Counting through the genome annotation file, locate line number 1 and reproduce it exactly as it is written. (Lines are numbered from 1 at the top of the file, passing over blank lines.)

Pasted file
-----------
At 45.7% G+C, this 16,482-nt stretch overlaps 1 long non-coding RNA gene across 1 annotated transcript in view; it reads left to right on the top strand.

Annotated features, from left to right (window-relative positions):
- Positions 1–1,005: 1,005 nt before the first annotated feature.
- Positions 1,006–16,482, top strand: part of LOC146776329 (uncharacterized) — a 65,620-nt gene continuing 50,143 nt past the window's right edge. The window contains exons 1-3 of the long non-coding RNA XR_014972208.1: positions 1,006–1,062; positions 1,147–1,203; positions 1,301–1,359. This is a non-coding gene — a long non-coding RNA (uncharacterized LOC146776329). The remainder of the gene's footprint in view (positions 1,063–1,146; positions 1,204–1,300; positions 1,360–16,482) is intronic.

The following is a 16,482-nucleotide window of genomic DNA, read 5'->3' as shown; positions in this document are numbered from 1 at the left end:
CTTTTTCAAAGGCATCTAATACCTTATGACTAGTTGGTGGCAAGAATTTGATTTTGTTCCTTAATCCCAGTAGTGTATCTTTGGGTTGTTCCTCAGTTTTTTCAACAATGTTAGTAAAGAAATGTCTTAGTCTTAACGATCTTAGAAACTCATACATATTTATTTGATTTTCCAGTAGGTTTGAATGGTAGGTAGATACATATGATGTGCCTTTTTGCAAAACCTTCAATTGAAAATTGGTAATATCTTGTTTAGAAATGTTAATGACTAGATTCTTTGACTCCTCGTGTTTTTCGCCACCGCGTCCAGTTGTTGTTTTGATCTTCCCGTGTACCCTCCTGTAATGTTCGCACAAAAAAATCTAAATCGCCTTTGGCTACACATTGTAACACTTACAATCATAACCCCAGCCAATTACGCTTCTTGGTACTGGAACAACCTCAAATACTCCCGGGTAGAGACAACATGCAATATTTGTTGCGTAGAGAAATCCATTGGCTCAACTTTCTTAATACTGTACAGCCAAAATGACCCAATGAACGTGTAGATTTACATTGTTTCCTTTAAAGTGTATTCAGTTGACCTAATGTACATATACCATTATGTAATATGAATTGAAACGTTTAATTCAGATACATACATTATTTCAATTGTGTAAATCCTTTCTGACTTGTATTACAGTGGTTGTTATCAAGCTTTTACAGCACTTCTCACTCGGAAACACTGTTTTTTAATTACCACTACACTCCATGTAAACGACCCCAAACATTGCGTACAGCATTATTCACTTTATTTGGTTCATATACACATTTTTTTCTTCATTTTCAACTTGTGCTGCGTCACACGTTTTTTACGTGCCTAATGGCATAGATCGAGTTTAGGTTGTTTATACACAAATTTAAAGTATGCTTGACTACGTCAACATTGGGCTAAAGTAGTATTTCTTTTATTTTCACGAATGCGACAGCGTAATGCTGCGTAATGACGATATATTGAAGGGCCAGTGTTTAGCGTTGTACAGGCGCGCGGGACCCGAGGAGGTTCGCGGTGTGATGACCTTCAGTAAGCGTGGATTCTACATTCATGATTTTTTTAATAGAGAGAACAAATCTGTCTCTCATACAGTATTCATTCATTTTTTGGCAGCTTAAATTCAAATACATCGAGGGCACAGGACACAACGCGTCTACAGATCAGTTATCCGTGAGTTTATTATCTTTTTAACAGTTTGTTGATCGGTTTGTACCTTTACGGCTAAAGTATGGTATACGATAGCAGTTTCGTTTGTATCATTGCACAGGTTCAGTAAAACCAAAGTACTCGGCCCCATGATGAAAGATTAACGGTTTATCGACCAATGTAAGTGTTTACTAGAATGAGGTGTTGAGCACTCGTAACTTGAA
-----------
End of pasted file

At 45.7% G+C, this 16,482-nt stretch overlaps 1 long non-coding RNA gene across 1 annotated transcript in view; it reads left to right on the top strand.